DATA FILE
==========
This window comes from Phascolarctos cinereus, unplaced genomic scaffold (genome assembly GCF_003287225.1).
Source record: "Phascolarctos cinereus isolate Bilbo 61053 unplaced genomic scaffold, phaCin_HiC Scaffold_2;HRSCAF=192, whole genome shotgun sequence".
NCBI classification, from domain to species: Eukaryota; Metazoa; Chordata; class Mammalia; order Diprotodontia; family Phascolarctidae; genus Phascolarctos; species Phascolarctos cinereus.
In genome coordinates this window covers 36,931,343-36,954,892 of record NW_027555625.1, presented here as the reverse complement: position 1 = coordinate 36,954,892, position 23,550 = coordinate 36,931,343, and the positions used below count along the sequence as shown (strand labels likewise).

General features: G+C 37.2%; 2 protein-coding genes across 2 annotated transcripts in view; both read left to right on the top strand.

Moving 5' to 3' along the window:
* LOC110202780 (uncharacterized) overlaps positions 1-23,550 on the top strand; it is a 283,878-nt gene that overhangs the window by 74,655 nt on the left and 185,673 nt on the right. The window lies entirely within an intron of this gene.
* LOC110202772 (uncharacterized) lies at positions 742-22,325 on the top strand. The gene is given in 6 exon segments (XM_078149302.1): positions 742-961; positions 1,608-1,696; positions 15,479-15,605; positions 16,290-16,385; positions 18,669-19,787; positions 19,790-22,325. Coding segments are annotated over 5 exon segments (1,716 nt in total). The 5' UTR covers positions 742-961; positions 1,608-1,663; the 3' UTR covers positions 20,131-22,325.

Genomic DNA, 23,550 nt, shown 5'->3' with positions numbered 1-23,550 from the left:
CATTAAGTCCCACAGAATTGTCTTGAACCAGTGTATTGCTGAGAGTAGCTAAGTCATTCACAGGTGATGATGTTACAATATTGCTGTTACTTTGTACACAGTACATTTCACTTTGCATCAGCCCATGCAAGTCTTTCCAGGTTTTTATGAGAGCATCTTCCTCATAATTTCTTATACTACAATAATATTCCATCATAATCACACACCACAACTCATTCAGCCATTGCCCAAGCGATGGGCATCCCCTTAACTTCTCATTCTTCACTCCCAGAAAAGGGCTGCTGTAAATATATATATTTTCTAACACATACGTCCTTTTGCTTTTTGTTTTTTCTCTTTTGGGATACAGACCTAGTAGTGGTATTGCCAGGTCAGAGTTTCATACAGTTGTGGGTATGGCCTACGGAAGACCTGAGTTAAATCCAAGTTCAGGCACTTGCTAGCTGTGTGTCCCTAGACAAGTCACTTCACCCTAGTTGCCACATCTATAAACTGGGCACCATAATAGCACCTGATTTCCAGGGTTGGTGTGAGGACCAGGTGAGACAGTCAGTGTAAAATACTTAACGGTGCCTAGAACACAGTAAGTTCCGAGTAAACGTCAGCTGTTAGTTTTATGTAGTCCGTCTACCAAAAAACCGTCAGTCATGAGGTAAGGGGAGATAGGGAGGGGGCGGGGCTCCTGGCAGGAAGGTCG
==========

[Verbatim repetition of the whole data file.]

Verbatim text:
This window comes from Phascolarctos cinereus, unplaced genomic scaffold (genome assembly GCF_003287225.1).
Source record: "Phascolarctos cinereus isolate Bilbo 61053 unplaced genomic scaffold, phaCin_HiC Scaffold_2;HRSCAF=192, whole genome shotgun sequence".
NCBI classification, from domain to species: Eukaryota; Metazoa; Chordata; class Mammalia; order Diprotodontia; family Phascolarctidae; genus Phascolarctos; species Phascolarctos cinereus.
In genome coordinates this window covers 36,931,343-36,954,892 of record NW_027555625.1, presented here as the reverse complement: position 1 = coordinate 36,954,892, position 23,550 = coordinate 36,931,343, and the positions used below count along the sequence as shown (strand labels likewise).

General features: G+C 37.2%; 2 protein-coding genes across 2 annotated transcripts in view; both read left to right on the top strand.

Moving 5' to 3' along the window:
* LOC110202780 (uncharacterized) overlaps positions 1-23,550 on the top strand; it is a 283,878-nt gene that overhangs the window by 74,655 nt on the left and 185,673 nt on the right. The window lies entirely within an intron of this gene.
* LOC110202772 (uncharacterized) lies at positions 742-22,325 on the top strand. The gene is given in 6 exon segments (XM_078149302.1): positions 742-961; positions 1,608-1,696; positions 15,479-15,605; positions 16,290-16,385; positions 18,669-19,787; positions 19,790-22,325. Coding segments are annotated over 5 exon segments (1,716 nt in total). The 5' UTR covers positions 742-961; positions 1,608-1,663; the 3' UTR covers positions 20,131-22,325.

Genomic DNA, 23,550 nt, shown 5'->3' with positions numbered 1-23,550 from the left:
CATTAAGTCCCACAGAATTGTCTTGAACCAGTGTATTGCTGAGAGTAGCTAAGTCATTCACAGGTGATGATGTTACAATATTGCTGTTACTTTGTACACAGTACATTTCACTTTGCATCAGCCCATGCAAGTCTTTCCAGGTTTTTATGAGAGCATCTTCCTCATAATTTCTTATACTACAATAATATTCCATCATAATCACACACCACAACTCATTCAGCCATTGCCCAAGCGATGGGCATCCCCTTAACTTCTCATTCTTCACTCCCAGAAAAGGGCTGCTGTAAATATATATATTTTCTAACACATACGTCCTTTTGCTTTTTGTTTTTTCTCTTTTGGGATACAGACCTAGTAGTGGTATTGCCAGGTCAGAGTTTCATACAGTTGTGGGTATGGCCTACGGAAGACCTGAGTTAAATCCAAGTTCAGGCACTTGCTAGCTGTGTGTCCCTAGACAAGTCACTTCACCCTAGTTGCCACATCTATAAACTGGGCACCATAATAGCACCTGATTTCCAGGGTTGGTGTGAGGACCAGGTGAGACAGTCAGTGTAAAATACTTAACGGTGCCTAGAACACAGTAAGTTCCGAGTAAACGTCAGCTGTTAGTTTTATGTAGTCCGTCTACCAAAAAACCGTCAGTCATGAGGTAAGGGGAGATAGGGAGGGGGCGGGGCTCCTGGCAGGAAGGTCG